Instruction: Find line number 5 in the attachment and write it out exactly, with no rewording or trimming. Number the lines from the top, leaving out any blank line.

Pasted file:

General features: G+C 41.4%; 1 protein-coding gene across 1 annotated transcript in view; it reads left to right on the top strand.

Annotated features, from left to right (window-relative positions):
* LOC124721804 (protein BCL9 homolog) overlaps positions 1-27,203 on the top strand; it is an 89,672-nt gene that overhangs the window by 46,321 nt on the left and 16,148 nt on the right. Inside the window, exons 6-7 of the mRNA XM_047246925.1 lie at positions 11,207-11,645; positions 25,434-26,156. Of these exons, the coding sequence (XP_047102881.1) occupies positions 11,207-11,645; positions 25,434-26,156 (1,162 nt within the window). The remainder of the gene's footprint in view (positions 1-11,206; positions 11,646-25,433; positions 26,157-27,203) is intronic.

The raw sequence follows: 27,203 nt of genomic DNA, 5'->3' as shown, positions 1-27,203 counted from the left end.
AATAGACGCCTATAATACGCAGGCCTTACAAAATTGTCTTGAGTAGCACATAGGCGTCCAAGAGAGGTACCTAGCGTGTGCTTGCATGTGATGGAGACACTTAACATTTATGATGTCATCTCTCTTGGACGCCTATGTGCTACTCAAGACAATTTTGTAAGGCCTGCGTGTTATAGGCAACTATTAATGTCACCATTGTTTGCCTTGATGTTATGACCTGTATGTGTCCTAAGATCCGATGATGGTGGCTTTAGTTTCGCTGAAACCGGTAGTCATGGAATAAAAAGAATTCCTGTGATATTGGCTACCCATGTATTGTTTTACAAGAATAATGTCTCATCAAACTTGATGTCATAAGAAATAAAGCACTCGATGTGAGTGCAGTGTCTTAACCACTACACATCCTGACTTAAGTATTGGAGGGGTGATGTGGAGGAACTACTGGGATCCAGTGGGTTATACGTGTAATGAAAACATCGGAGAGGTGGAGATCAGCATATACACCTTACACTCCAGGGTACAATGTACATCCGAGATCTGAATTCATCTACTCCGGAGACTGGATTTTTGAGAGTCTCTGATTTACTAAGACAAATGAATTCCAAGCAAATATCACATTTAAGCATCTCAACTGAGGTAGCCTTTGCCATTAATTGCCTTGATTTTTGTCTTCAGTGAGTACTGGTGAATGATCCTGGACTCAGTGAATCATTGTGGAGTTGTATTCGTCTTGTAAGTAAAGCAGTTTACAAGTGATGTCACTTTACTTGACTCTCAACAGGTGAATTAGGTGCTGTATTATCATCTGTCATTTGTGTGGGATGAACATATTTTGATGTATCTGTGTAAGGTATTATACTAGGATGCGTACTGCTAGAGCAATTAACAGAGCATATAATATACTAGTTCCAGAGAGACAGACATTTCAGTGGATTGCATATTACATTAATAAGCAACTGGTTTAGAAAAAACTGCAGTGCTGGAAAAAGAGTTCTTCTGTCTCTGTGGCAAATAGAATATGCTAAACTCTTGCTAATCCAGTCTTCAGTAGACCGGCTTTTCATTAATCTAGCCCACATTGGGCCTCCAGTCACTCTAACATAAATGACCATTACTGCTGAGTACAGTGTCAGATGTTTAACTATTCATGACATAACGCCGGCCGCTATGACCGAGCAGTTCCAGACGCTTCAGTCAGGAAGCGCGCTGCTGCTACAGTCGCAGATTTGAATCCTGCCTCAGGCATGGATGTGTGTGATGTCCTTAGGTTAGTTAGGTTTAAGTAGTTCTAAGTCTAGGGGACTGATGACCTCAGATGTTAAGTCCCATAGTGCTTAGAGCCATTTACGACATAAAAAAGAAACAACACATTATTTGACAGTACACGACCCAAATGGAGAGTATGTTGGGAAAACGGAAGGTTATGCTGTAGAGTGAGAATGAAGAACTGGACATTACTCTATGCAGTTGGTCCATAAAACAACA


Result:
AATAGACGCCTATAATACGCAGGCCTTACAAAATTGTCTTGAGTAGCACATAGGCGTCCAAGAGAGGTACCTAGCGTGTGCTTGCATGTGATGGAGACACTTAACATTTATGATGTCATCTCTCTTGGACGCCTATGTGCTACTCAAGACAATTTTGTAAGGCCTGCGTGTTATAGGCAACTATTAATGTCACCATTGTTTGCCTTGATGTTATGACCTGTATGTGTCCTAAGATCCGATGATGGTGGCTTTAGTTTCGCTGAAACCGGTAGTCATGGAATAAAAAGAATTCCTGTGATATTGGCTACCCATGTATTGTTTTACAAGAATAATGTCTCATCAAACTTGATGTCATAAGAAATAAAGCACTCGATGTGAGTGCAGTGTCTTAACCACTACACATCCTGACTTAAGTATTGGAGGGGTGATGTGGAGGAACTACTGGGATCCAGTGGGTTATACGTGTAATGAAAACATCGGAGAGGTGGAGATCAGCATATACACCTTACACTCCAGGGTACAATGTACATCCGAGATCTGAATTCATCTACTCCGGAGACTGGATTTTTGAGAGTCTCTGATTTACTAAGACAAATGAATTCCAAGCAAATATCACATTTAAGCATCTCAACTGAGGTAGCCTTTGCCATTAATTGCCTTGATTTTTGTCTTCAGTGAGTACTGGTGAATGATCCTGGACTCAGTGAATCATTGTGGAGTTGTATTCGTCTTGTAAGTAAAGCAGTTTACAAGTGATGTCACTTTACTTGACTCTCAACAGGTGAATTAGGTGCTGTATTATCATCTGTCATTTGTGTGGGATGAACATATTTTGATGTATCTGTGTAAGGTATTATACTAGGATGCGTACTGCTAGAGCAATTAACAGAGCATATAATATACTAGTTCCAGAGAGACAGACATTTCAGTGGATTGCATATTACATTAATAAGCAACTGGTTTAGAAAAAACTGCAGTGCTGGAAAAAGAGTTCTTCTGTCTCTGTGGCAAATAGAATATGCTAAACTCTTGCTAATCCAGTCTTCAGTAGACCGGCTTTTCATTAATCTAGCCCACATTGGGCCTCCAGTCACTCTAACATAAATGACCATTACTGCTGAGTACAGTGTCAGATGTTTAACTATTCATGACATAACGCCGGCCGCTATGACCGAGCAGTTCCAGACGCTTCAGTCAGGAAGCGCGCTGCTGCTACAGTCGCAGATTTGAATCCTGCCTCAGGCATGGATGTGTGTGATGTCCTTAGGTTAGTTAGGTTTAAGTAGTTCTAAGTCTAGGGGACTGATGACCTCAGATGTTAAGTCCCATAGTGCTTAGAGCCATTTACGACATAAAAAAGAAACAACACATTATTTGACAGTACACGACCCAAATGGAGAGTATGTTGGGAAAACGGAAGGTTATGCTGTAGAGTGAGAATGAAGAACTGGACATTACTCTATGCAGTTGGTCCATAAAACAACA